TaxProf Blog

Editor: Paul L. Caron, Dean
Pepperdine University School of Law

Tuesday, November 28, 2017

Batchelder Presents Improving Retirement Savings Choices Through Smart Defaults Today At Boston College

BatchelderLily Batchelder (NYU) presents Improving Retirement Savings Choices Through Smart Defaults at Boston College today as part of its Tax Policy Workshop Series hosted by Jim Repetti, Diane Ring, and Shu Yi Oei:

Many Americans are not financially prepared for retirement. One of the most powerful levers for influencing their retirement savings choices is defaults. Yet despite the overwhelming evidence of defaults’ power and new research on optimal retirement savings strategies, there have been relatively few reforms to leverage their influence over the past decade.

Making defaults “smarter”—including by taking the novel step of adjusting defaults based on socio-economic characteristics of savers—is a simple way that policymakers could dramatically improve retirement preparedness at little cost to taxpayers. This is true both in the employer plan context and as part of any reforms, such as new state-based auto-IRAs, that expand easy access to tax-preferred retirement savings vehicles outside of employer plans.

Nevertheless, making defaults smarter will require addressing a number of normative, legal, and practical challenges that have received relatively little attention to date. This paper aims to fill that gap. It lays out the major design choices and dilemmas that would arise in implementing smarter defaults for retirement savings, tax, investment, and distribution choices. In the course of identifying these challenges, it offers options for how to address them so that employers, states, or federal policymakers can move forward with such reforms.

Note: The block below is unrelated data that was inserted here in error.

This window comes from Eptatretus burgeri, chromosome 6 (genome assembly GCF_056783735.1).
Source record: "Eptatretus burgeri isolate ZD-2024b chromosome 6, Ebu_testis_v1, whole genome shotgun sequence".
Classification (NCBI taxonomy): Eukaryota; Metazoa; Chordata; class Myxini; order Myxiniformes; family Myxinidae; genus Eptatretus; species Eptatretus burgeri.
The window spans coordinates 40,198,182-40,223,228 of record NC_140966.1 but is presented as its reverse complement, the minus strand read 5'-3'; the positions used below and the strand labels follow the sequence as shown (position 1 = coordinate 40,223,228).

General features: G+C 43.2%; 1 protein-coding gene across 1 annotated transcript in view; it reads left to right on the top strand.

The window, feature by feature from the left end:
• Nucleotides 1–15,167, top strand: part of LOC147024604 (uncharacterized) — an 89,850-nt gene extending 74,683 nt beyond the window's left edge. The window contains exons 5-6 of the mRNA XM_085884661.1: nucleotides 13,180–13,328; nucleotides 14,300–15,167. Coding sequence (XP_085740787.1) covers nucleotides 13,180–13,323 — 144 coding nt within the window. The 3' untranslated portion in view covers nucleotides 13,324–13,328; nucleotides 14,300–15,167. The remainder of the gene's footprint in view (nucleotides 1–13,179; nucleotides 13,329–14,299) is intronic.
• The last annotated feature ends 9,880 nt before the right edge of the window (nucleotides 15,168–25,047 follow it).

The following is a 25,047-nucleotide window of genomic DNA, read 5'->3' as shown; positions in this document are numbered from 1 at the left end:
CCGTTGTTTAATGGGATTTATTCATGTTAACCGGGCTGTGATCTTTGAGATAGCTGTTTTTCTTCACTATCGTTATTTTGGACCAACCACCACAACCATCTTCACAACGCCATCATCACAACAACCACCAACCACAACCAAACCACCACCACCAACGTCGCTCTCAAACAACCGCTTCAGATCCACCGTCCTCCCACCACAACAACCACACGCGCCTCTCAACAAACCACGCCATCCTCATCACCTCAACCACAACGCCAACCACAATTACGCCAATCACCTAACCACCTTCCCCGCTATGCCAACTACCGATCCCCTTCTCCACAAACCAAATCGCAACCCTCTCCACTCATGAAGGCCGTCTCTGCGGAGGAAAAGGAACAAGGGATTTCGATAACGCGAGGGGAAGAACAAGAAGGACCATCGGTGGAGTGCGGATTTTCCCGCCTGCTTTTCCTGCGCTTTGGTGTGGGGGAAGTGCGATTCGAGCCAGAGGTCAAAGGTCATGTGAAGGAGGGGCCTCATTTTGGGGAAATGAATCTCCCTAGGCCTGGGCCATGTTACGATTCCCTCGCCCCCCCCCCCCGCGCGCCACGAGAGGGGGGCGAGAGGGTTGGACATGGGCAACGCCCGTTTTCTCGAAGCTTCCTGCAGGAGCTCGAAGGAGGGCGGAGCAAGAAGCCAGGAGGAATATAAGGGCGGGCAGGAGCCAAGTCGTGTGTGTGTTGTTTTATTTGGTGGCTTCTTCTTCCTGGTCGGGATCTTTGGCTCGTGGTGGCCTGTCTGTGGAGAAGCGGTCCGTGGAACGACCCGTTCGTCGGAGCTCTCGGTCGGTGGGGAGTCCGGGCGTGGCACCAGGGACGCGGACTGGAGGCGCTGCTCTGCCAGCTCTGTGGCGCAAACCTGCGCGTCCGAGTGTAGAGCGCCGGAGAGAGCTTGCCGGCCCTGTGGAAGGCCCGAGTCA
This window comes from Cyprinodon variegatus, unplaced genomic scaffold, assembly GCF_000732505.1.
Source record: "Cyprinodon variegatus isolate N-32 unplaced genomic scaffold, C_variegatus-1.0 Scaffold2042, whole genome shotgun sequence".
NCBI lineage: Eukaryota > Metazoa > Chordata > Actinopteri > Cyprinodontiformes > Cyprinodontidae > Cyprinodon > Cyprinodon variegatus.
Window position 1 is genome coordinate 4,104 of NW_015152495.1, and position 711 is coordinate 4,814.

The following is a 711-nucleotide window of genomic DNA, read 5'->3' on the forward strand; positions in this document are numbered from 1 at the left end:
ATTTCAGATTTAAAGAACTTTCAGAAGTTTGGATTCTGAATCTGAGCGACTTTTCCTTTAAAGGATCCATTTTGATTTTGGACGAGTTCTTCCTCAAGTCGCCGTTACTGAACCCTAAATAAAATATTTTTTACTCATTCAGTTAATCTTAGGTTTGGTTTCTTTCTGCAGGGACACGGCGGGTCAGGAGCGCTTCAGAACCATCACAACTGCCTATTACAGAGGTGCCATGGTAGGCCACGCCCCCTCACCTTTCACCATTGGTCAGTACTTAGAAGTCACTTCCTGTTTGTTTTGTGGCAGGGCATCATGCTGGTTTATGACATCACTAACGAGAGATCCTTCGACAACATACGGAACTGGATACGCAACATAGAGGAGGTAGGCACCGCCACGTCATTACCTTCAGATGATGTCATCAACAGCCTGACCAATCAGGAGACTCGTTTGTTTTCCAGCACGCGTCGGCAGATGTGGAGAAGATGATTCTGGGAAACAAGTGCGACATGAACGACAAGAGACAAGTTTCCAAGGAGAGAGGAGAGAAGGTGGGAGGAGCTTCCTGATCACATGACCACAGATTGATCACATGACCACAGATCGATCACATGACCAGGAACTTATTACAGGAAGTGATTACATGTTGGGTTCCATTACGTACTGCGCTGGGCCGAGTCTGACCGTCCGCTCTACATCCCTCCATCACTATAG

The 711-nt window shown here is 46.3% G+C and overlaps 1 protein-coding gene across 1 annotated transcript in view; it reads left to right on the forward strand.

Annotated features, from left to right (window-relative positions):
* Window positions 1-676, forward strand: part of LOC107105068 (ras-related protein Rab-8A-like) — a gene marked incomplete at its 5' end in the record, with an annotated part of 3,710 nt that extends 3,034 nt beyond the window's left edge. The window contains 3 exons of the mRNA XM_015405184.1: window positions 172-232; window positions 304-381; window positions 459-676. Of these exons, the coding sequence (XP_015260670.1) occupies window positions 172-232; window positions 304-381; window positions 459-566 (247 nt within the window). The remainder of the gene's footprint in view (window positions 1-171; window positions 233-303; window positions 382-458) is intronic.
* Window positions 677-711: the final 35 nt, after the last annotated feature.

https://taxprof.typepad.com/taxprof_blog/2017/11/batchelder-presents-improving-retirement-savings-choices-through-smart-defaults-today-at-boston-coll.html

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Comments

For the younger generation(s), student loan debt is an enormous obstacle to building retirement wealth (and home equity, and savings, and etc). At least one study has shown that for a couple with $50k in student loans, they will wind up a bit over $200k poorer at the end of their working careers than a couple with the same income histories and no student loans. All those student loan repayments represent a whole lot of money NOT being sunk into retirement savings and building home equity. Presuming that scales linearly, the ~$150k (pre-interest) balances that the average law student acquires equates to a bit of $600,000 in lost wealth-building. Ouch.

Posted by: Unemployed Northeastern | Nov 28, 2017 11:11:08 PM

Oh, and here's a different study concluding that $30k in student loan debt can equate to $325k in lost 401(k) wealth. If that scales linearly, $150k in student loan debt would equate to $1.5 million in lost 401(k) wealth. Rather takes a bit out of the fabled value of a JD. https://www.cnbc.com/2015/12/08/the-long-term-consequences-of-student-loans.html

Posted by: Unemployed Northeastern | Nov 29, 2017 5:51:59 PM